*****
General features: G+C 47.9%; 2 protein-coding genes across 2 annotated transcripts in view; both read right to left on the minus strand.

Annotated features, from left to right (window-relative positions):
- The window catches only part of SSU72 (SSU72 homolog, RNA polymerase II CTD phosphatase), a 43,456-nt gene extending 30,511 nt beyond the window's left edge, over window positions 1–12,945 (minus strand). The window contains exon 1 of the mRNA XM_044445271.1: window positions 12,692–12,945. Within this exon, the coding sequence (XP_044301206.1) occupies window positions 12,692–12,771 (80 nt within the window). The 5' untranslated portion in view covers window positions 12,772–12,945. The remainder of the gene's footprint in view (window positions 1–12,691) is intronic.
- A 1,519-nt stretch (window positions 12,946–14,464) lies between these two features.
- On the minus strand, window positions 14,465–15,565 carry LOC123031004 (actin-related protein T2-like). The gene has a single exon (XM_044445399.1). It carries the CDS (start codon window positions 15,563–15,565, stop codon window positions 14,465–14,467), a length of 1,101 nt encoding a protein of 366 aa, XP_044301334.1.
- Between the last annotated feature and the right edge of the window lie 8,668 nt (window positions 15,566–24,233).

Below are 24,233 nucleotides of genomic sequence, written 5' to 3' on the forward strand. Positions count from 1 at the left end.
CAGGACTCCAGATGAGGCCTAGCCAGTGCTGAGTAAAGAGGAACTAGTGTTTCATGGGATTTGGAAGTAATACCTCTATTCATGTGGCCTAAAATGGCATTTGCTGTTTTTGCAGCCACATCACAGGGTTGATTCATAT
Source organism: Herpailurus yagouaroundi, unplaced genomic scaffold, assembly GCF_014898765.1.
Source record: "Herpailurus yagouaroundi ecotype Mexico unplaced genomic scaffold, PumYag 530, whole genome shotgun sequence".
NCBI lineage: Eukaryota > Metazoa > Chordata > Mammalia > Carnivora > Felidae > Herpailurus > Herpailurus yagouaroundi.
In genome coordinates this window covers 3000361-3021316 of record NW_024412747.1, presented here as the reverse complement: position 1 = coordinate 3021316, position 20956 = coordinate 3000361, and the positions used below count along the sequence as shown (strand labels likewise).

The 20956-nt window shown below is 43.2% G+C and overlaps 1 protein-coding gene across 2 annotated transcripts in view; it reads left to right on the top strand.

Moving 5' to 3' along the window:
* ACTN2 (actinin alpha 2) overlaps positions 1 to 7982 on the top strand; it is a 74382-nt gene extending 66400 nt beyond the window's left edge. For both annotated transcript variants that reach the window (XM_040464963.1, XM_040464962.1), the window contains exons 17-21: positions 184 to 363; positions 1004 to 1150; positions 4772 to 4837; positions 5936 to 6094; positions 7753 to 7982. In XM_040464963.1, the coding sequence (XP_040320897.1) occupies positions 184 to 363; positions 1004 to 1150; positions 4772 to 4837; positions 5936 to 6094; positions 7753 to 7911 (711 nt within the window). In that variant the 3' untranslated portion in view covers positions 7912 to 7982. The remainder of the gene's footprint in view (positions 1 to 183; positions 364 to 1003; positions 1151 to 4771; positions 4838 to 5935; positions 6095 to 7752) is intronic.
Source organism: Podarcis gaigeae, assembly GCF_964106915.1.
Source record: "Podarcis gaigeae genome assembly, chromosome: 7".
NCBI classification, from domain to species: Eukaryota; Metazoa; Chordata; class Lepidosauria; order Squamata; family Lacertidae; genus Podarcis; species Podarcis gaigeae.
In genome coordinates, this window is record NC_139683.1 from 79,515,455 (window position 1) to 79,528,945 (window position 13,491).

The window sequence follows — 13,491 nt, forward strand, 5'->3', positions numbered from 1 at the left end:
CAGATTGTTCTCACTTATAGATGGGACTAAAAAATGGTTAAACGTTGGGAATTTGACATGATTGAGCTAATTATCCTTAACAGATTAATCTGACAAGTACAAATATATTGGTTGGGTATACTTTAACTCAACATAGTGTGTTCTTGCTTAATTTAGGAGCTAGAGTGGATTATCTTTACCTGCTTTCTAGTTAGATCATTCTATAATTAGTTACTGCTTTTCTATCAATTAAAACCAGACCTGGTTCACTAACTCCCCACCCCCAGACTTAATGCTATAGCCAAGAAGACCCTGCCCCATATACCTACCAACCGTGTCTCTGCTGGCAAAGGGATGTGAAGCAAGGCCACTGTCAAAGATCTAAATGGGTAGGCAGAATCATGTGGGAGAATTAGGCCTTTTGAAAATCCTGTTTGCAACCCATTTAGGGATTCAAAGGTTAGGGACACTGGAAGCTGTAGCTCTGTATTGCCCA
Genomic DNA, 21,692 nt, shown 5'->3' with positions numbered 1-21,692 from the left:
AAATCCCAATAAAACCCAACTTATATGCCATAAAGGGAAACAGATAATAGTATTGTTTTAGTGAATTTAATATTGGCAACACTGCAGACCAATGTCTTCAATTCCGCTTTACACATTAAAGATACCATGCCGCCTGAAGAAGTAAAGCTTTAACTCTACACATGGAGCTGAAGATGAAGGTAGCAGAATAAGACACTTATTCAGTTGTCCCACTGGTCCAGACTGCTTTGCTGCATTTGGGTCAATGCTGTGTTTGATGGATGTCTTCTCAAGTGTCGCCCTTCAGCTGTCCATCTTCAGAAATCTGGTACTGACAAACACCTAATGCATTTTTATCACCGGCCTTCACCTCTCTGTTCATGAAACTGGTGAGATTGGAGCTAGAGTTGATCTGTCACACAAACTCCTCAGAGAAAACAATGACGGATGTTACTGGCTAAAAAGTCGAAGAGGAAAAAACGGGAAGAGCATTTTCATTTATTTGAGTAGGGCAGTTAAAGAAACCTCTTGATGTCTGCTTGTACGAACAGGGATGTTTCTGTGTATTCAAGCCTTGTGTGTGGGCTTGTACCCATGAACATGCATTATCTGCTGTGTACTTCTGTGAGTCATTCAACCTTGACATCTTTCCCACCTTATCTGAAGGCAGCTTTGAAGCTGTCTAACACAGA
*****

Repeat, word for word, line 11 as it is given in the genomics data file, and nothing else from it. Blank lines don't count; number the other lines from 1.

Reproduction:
NCBI lineage: Eukaryota > Metazoa > Chordata > Mammalia > Carnivora > Felidae > Herpailurus > Herpailurus yagouaroundi.